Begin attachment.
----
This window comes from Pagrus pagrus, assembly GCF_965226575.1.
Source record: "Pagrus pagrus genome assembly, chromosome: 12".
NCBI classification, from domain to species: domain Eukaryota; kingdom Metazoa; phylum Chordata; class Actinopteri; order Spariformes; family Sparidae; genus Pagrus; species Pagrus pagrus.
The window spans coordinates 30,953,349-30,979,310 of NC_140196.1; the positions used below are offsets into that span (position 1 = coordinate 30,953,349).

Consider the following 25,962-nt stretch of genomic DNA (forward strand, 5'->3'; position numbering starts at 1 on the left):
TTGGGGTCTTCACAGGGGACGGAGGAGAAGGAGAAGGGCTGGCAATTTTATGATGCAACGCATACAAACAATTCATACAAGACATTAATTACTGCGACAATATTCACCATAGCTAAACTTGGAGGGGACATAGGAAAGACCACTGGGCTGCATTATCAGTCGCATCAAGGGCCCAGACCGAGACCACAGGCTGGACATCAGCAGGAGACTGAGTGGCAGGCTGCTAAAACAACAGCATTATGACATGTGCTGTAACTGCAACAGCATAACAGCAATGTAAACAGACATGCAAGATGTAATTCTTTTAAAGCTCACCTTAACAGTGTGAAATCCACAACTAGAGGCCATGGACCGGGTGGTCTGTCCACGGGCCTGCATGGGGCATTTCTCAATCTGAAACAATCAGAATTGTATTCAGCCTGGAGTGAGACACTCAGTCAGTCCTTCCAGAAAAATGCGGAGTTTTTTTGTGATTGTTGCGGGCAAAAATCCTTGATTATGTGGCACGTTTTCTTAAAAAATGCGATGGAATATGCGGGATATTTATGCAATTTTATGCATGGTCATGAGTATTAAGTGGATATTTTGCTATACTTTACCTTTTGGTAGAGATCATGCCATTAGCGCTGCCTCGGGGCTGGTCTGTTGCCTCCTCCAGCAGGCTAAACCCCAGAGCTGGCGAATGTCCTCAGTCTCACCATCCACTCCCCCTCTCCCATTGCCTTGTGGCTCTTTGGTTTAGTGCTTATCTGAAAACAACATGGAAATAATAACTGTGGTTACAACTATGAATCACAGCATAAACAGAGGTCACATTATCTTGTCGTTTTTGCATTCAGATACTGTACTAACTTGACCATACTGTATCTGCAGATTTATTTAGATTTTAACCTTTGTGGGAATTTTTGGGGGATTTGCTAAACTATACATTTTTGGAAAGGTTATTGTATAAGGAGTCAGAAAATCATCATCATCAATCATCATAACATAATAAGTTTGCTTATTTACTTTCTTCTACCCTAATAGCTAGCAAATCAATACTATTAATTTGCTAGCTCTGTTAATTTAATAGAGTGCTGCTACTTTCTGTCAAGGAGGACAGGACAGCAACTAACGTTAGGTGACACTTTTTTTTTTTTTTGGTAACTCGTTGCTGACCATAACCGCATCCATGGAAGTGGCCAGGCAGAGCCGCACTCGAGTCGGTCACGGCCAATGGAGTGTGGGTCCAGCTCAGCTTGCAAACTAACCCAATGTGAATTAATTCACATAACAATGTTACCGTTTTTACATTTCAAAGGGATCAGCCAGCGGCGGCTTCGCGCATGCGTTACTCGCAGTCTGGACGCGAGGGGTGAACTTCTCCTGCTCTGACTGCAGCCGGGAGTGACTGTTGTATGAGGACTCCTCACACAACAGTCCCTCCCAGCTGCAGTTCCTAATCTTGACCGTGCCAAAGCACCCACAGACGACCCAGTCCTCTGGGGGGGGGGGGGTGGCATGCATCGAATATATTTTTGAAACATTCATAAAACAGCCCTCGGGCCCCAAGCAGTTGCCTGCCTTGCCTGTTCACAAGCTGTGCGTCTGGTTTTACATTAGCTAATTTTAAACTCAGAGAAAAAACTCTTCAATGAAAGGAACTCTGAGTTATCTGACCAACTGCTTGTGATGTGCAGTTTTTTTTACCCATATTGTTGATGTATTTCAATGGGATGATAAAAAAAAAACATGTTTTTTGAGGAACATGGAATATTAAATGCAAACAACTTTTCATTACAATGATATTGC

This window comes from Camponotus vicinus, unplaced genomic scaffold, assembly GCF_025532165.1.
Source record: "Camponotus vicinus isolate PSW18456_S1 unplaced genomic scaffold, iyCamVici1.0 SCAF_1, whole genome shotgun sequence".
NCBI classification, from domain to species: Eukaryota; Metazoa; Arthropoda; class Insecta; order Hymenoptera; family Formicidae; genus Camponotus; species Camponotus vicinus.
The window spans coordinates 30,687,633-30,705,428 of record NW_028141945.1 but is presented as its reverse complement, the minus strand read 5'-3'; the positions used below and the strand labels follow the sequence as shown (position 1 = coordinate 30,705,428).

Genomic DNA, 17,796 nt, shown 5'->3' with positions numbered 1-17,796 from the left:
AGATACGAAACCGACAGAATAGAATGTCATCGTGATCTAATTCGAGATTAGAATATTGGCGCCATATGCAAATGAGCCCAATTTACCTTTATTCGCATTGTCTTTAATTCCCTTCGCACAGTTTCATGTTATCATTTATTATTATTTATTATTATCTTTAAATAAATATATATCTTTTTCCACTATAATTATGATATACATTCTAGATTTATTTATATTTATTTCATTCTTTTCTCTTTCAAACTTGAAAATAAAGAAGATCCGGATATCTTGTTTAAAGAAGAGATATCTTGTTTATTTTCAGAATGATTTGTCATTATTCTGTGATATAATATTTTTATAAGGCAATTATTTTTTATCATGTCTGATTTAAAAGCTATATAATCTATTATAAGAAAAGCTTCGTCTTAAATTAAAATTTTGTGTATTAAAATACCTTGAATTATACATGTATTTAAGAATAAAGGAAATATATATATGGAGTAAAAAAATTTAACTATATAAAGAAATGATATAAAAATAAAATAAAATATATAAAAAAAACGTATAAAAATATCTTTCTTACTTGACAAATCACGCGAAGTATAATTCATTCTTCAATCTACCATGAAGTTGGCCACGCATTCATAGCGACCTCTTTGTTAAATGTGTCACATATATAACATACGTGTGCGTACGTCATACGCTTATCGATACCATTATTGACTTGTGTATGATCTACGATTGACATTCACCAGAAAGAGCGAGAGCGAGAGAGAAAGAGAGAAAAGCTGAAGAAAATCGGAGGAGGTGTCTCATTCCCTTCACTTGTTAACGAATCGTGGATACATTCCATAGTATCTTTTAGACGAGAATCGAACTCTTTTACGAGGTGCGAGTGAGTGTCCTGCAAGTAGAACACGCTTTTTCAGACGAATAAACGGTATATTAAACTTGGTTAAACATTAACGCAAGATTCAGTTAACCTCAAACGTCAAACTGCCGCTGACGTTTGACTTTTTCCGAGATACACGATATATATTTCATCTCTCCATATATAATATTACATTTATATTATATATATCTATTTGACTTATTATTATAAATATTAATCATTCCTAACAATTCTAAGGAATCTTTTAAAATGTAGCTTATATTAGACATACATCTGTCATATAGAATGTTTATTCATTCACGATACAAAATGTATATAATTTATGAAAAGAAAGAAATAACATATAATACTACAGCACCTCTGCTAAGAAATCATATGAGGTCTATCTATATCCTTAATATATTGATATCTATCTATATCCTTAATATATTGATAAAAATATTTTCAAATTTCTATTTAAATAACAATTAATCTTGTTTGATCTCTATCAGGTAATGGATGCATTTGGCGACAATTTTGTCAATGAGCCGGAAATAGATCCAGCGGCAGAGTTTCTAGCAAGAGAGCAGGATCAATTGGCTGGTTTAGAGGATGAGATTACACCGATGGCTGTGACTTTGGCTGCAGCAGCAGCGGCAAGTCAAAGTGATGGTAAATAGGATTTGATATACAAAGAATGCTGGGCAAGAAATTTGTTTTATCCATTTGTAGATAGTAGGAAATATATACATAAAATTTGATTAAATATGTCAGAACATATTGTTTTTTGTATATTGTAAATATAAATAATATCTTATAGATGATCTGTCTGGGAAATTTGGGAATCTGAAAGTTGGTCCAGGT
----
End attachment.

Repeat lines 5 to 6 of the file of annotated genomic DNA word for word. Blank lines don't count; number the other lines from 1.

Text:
Consider the following 25,962-nt stretch of genomic DNA (forward strand, 5'->3'; position numbering starts at 1 on the left):
TTGGGGTCTTCACAGGGGACGGAGGAGAAGGAGAAGGGCTGGCAATTTTATGATGCAACGCATACAAACAATTCATACAAGACATTAATTACTGCGACAATATTCACCATAGCTAAACTTGGAGGGGACATAGGAAAGACCACTGGGCTGCATTATCAGTCGCATCAAGGGCCCAGACCGAGACCACAGGCTGGACATCAGCAGGAGACTGAGTGGCAGGCTGCTAAAACAACAGCATTATGACATGTGCTGTAACTGCAACAGCATAACAGCAATGTAAACAGACATGCAAGATGTAATTCTTTTAAAGCTCACCTTAACAGTGTGAAATCCACAACTAGAGGCCATGGACCGGGTGGTCTGTCCACGGGCCTGCATGGGGCATTTCTCAATCTGAAACAATCAGAATTGTATTCAGCCTGGAGTGAGACACTCAGTCAGTCCTTCCAGAAAAATGCGGAGTTTTTTTGTGATTGTTGCGGGCAAAAATCCTTGATTATGTGGCACGTTTTCTTAAAAAATGCGATGGAATATGCGGGATATTTATGCAATTTTATGCATGGTCATGAGTATTAAGTGGATATTTTGCTATACTTTACCTTTTGGTAGAGATCATGCCATTAGCGCTGCCTCGGGGCTGGTCTGTTGCCTCCTCCAGCAGGCTAAACCCCAGAGCTGGCGAATGTCCTCAGTCTCACCATCCACTCCCCCTCTCCCATTGCCTTGTGGCTCTTTGGTTTAGTGCTTATCTGAAAACAACATGGAAATAATAACTGTGGTTACAACTATGAATCACAGCATAAACAGAGGTCACATTATCTTGTCGTTTTTGCATTCAGATACTGTACTAACTTGACCATACTGTATCTGCAGATTTATTTAGATTTTAACCTTTGTGGGAATTTTTGGGGGATTTGCTAAACTATACATTTTTGGAAAGGTTATTGTATAAGGAGTCAGAAAATCATCATCATCAATCATCATAACATAATAAGTTTGCTTATTTACTTTCTTCTACCCTAATAGCTAGCAAATCAATACTATTAATTTGCTAGCTCTGTTAATTTAATAGAGTGCTGCTACTTTCTGTCAAGGAGGACAGGACAGCAACTAACGTTAGGTGACACTTTTTTTTTTTTTTGGTAACTCGTTGCTGACCATAACCGCATCCATGGAAGTGGCCAGGCAGAGCCGCACTCGAGTCGGTCACGGCCAATGGAGTGTGGGTCCAGCTCAGCTTGCAAACTAACCCAATGTGAATTAATTCACATAACAATGTTACCGTTTTTACATTTCAAAGGGATCAGCCAGCGGCGGCTTCGCGCATGCGTTACTCGCAGTCTGGACGCGAGGGGTGAACTTCTCCTGCTCTGACTGCAGCCGGGAGTGACTGTTGTATGAGGACTCCTCACACAACAGTCCCTCCCAGCTGCAGTTCCTAATCTTGACCGTGCCAAAGCACCCACAGACGACCCAGTCCTCTGGGGGGGGGGGGGTGGCATGCATCGAATATATTTTTGAAACATTCATAAAACAGCCCTCGGGCCCCAAGCAGTTGCCTGCCTTGCCTGTTCACAAGCTGTGCGTCTGGTTTTACATTAGCTAATTTTAAACTCAGAGAAAAAACTCTTCAATGAAAGGAACTCTGAGTTATCTGACCAACTGCTTGTGATGTGCAGTTTTTTTTACCCATATTGTTGATGTATTTCAATGGGATGATAAAAAAAAAACATGTTTTTTGAGGAACATGGAATATTAAATGCAAACAACTTTTCATTACAATGATATTGC